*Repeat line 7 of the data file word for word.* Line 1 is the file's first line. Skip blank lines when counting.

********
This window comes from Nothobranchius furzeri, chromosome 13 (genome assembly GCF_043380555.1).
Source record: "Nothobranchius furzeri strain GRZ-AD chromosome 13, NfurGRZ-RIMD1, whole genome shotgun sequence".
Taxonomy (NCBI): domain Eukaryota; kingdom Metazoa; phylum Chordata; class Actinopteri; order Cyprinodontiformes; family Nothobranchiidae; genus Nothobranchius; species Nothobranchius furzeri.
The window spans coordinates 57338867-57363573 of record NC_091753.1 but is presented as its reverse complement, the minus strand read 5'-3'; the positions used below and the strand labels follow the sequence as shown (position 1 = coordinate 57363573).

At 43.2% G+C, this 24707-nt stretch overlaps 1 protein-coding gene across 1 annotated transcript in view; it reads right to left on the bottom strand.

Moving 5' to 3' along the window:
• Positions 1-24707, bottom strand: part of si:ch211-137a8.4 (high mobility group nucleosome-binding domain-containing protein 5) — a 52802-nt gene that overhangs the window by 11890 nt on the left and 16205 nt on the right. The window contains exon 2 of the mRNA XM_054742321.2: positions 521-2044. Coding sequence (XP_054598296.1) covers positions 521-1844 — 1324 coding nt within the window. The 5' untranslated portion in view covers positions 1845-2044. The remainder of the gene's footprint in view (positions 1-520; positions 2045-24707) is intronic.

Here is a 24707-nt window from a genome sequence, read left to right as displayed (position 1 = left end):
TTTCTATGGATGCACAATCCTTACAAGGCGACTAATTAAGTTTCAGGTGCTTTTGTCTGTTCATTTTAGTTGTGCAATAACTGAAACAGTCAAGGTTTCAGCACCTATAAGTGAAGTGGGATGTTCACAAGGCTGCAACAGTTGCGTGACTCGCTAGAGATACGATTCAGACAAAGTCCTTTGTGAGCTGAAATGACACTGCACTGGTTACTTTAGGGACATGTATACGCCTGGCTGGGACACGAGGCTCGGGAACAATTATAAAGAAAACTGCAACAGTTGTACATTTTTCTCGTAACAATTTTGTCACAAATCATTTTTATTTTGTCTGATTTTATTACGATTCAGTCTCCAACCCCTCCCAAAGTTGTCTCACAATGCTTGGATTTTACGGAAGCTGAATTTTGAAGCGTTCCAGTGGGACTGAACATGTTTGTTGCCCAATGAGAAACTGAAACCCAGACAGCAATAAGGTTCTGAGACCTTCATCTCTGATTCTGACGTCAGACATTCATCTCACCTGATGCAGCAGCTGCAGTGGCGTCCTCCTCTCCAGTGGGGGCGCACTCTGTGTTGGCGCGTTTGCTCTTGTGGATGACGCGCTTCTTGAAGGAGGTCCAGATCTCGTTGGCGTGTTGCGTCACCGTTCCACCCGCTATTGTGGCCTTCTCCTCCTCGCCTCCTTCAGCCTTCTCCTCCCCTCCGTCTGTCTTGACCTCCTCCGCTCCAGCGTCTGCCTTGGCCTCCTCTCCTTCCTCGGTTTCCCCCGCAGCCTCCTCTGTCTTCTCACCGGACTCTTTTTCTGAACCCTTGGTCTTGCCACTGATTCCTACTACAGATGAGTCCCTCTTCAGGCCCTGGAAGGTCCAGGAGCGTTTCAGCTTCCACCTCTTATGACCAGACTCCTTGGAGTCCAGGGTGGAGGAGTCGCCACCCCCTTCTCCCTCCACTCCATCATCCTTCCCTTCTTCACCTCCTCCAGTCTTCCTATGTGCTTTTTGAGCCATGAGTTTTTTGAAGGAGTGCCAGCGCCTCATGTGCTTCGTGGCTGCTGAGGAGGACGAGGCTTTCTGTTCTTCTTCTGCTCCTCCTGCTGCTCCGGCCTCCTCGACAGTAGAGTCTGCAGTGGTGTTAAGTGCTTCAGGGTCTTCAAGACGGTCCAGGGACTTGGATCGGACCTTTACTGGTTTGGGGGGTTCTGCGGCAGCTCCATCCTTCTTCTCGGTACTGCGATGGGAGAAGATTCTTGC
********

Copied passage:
• Positions 1-24707, bottom strand: part of si:ch211-137a8.4 (high mobility group nucleosome-binding domain-containing protein 5) — a 52802-nt gene that overhangs the window by 11890 nt on the left and 16205 nt on the right. The window contains exon 2 of the mRNA XM_054742321.2: positions 521-2044. Coding sequence (XP_054598296.1) covers positions 521-1844 — 1324 coding nt within the window. The 5' untranslated portion in view covers positions 1845-2044. The remainder of the gene's footprint in view (positions 1-520; positions 2045-24707) is intronic.